Megillah, Daf Zayin, Part 6



Today’s section opens with another new mishnah.


משנה. אין בין שבת ליום הכפורים אלא שזה זדונו בידי אדם וזה זדונו בכרת.


Mishnah. There is no difference between Shabbat and Yom Kippur except that the deliberate violation of the one is punished by a human court and the deliberate violation of the other by karet.


One who deliberately transgresses Shabbat is punished by being executed by a human court. We should remember that this is theoretical. Rabbis did not carry out the death penalty and for the most part did not carry out any form of physical punishment.

Deliberate transgression of Yom Kippur is punishable by karet, which can be translated as "being cut off" but is a penalty not carried out by a human court.


גמרא. הא לענין תשלומיןזה וזה שוין.

מני מתניתיןרבי נחוניא בן הקנה היא. דתניא, רבי נחוניא בן הקנה היה עושה את יום הכפורים כשבת לתשלומין. מה שבת מתחייב בנפשו ופטור מן התשלומיןאף יום הכפורים מתחייב בנפשו ופטור מן התשלומין.


Gemara. [We can deduce] from this that in respect of compensation they are the same. Whose view does the Mishnah follow? That of R. Nehunia b. HaKaneh, as it has been taught: R. Nehunia b. HaKaneh used to make Yom Kippur the same as Shabbat in respect of compensation: just as [one who deliberately breaks] Shabbat forfeits his life but is exempt from compensation, so too [one who deliberately breaks] Yom Kippur forfeits his life but is exempt from compensation.


There is a principle in halakhah that if a person commits one crime for which there are two penalties, he gets the worse of the two penalties. Thus if someone burns down a house on Shabbat (intentionally) he is executed but he is not liable for making compensation for the property damage. According to R. Nehuniah b. Hakaneh, the same is true for Yom Kippur, even though its punishment is not death but karet. The mishnah, according to the Talmud, agrees with this position.


תנן התם: כל חייבי כריתות שלקו נפטרו מידי כריתתן, שנאמר +דברים כ"ה+ ונקלה אחיך לעיניךכיון שלקה הרי הוא כאחיך, דברי רבי חנניה בן גמליאל.


We have learned elsewhere: If any who has incurred the penalty of karet is flogged they are exempt from karet, as it says, "Lest your brother should be dishonored in your eyes" (Deuteronomy 25:3) once he has been flogged, he is like thy brother, the words of R. Hananiah b. Gamaliel.


According to R. Hananiah b. Gamaliel, if someone is liable for karet and he is flogged he is now exempt from the karet punishment. This is derived from the verse in Deuteronomy once someone has been flogged, he returns to being your brother.

אמר רבי יוחנן: חלוקין עליו חביריו על רבי חנניה בן גמליאל.

אמר רבא: אמר בי רב: תנינא אין בין יום הכפורים לשבת אלא שזה זדונו בידי אדם וזה זדונו בהיכרת. ואם איתאאידי ואידי בידי אדם היא!


R. Yohanan said: R. Hananiah b. Gamaliel’s colleagues disagreed with him on this point.

Rava said: They said in the school of Rav: We have [also] learned [this]: There is no difference between Yom Kippur and Shabbat except that he who breaks the one deliberately is punished by a human court, while he who breaks the other deliberately is punished with karet.

Now if [R. Hananiah’s opinion] is correct, then both are punished by the human court?


R. Yohanan says that there are others who disagree with R. Hananiah b. Gamaliel. They would hold that even if one is lashed, he remains liable to the punishment of karet. Lashes don’t exempt one from karet.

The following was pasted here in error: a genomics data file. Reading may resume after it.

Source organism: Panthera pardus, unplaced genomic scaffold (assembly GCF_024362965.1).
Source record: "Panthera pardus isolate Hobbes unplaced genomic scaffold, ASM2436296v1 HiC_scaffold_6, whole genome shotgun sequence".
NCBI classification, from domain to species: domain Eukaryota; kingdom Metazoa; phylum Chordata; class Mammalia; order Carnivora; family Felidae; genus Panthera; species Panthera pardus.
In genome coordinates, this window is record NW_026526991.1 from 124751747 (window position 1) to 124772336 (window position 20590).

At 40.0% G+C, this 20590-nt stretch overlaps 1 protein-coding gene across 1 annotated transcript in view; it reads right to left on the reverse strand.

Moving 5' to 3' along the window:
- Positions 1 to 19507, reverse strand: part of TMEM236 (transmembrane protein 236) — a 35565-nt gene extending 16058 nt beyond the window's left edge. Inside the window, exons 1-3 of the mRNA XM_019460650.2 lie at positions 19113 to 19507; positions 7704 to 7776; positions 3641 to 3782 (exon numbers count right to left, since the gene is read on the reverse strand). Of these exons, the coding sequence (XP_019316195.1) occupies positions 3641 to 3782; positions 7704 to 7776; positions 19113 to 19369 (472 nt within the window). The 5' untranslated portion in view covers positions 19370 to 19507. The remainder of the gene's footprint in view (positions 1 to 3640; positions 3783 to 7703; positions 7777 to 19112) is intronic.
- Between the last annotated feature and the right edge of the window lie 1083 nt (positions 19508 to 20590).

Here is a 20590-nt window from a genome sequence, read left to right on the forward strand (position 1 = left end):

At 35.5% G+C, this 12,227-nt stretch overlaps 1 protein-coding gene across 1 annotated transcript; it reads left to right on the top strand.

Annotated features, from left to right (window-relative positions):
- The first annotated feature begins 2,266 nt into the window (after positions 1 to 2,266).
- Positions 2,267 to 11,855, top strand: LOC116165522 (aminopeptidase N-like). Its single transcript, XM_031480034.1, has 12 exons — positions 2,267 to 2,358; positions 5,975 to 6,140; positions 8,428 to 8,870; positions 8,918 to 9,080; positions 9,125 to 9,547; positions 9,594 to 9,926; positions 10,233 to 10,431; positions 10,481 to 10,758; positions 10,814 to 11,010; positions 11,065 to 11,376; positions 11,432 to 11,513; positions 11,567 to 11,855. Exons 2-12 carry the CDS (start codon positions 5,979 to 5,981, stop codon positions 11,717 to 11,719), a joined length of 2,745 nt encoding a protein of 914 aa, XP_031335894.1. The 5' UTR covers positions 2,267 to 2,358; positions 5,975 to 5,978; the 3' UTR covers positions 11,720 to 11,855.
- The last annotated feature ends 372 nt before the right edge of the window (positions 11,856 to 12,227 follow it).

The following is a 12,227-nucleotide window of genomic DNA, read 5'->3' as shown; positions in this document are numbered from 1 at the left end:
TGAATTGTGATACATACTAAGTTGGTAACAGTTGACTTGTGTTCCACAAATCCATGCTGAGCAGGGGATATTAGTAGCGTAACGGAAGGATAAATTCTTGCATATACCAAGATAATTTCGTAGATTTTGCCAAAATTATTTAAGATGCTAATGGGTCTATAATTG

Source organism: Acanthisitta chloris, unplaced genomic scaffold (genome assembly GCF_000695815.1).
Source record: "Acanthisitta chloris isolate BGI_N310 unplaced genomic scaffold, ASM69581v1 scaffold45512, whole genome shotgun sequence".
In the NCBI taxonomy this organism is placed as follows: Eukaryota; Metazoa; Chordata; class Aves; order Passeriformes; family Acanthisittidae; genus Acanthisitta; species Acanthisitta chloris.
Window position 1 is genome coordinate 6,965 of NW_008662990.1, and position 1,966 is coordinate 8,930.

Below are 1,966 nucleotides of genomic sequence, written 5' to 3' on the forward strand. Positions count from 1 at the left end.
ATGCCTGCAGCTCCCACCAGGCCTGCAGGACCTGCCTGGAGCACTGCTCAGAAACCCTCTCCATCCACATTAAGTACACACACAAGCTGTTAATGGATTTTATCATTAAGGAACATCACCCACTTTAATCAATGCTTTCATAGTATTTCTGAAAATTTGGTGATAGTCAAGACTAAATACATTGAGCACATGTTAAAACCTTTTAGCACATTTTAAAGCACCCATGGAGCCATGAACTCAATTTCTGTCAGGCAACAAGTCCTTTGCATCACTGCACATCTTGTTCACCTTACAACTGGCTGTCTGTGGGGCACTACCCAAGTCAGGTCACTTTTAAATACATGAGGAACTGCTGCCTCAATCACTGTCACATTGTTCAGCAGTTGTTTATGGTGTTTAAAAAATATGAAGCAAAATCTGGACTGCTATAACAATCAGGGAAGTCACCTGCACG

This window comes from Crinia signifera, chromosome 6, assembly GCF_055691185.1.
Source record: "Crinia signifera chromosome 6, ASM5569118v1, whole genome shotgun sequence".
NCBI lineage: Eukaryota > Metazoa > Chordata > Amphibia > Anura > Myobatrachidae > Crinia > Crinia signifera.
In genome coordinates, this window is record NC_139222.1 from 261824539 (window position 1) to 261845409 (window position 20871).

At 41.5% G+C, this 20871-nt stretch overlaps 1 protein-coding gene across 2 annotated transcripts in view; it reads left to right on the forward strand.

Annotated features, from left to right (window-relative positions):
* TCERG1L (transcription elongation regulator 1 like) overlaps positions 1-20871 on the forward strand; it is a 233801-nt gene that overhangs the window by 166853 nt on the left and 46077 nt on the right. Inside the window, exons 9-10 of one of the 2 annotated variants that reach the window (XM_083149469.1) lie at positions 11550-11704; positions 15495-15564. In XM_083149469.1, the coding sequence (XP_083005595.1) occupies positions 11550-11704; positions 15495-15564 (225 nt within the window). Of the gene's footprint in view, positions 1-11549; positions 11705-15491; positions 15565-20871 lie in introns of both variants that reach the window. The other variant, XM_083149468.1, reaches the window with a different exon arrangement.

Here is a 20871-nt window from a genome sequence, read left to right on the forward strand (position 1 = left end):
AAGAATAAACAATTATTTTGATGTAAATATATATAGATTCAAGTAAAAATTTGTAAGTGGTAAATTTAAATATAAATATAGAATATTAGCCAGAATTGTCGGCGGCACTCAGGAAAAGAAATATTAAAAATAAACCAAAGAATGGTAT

Rava cites a proof for this from the school of Rav which cited our mishnah from Megillah, according to which transgressions of Yom Kippur are not punished by a human court. But if a person who committed a transgression punishable by karet is to be lashed, then transgressing Yom Kippur is also punishable by a human court, contra the mishnah. .


אמר רב נחמן: הא מנירבי יצחק היא, דאמר: מלקות בחייבי כריתות ליכא. דתניא, רבי יצחק אומר: חייבי כריתות בכלל היו, ולמה יצאת כרת באחותולדונה בכרת ולא במלקות.


R. Nahman replied: Whose view is this? That of R. Yitzchak, who said that lashes are never inflicted on those who are obligated for karet, as it has been taught: R. Yitzchak says: Those who are obligated for karet are included in the general statement. Why then is karet specially mentioned in the case of [one who has relations with] his sister? To show that she is punished with karet and not with lashes.


R. Nahman disagrees with R. Yohanan. A person who is obligated for karet does receive lashes and is thereby exempt from karet. The mishnah in Megillah represents R. Yitzchak’s opinion only, who holds that if someone transgresses something for which he is obligated for karet, he can never be lashed. This is based on a midrash on Leviticus 18. Leviticus 18:29 says that anyone who transgresses one of the incest prohibitions in the chapter is liable for karet. But then Leviticus 20:17 says that one who sleeps with his sister receives karet. This seems to be superfluous. R. Yitzchak reads the verse as saying that such a person receives only karet, no lashes. And this then becomes a paradigm. Anyone who is liable for karet is not lashed.

רב אשי אמר: אפילו תימא רבנן, זהעיקר זדונו בידי אדם, וזהעיקר זדונו בהיכרת.


R. Ashi said: You may even say that it is the view of the Rabbis: in the case of the one [the breaker of Sabbath], the essential [punishment for] an intentional transgression is inflicted by the human court, but in the case of the other, the essential punishment for his intentional transgression is karet.


R. Ashi says that the mishnah in Megillah can even accord with the rabbis who hold that if a person liable for karet is flogged he is exempt from karet. When the mishnah said that Shabbat is punishable by a human court and Yom Kippur by a divine court, it referred to the main punishment. The main punishment for transgressing Shabbat is the death penalty and the main punishment for transgressing Yom Kippur is karet, even though lashes can be handed out for it as well.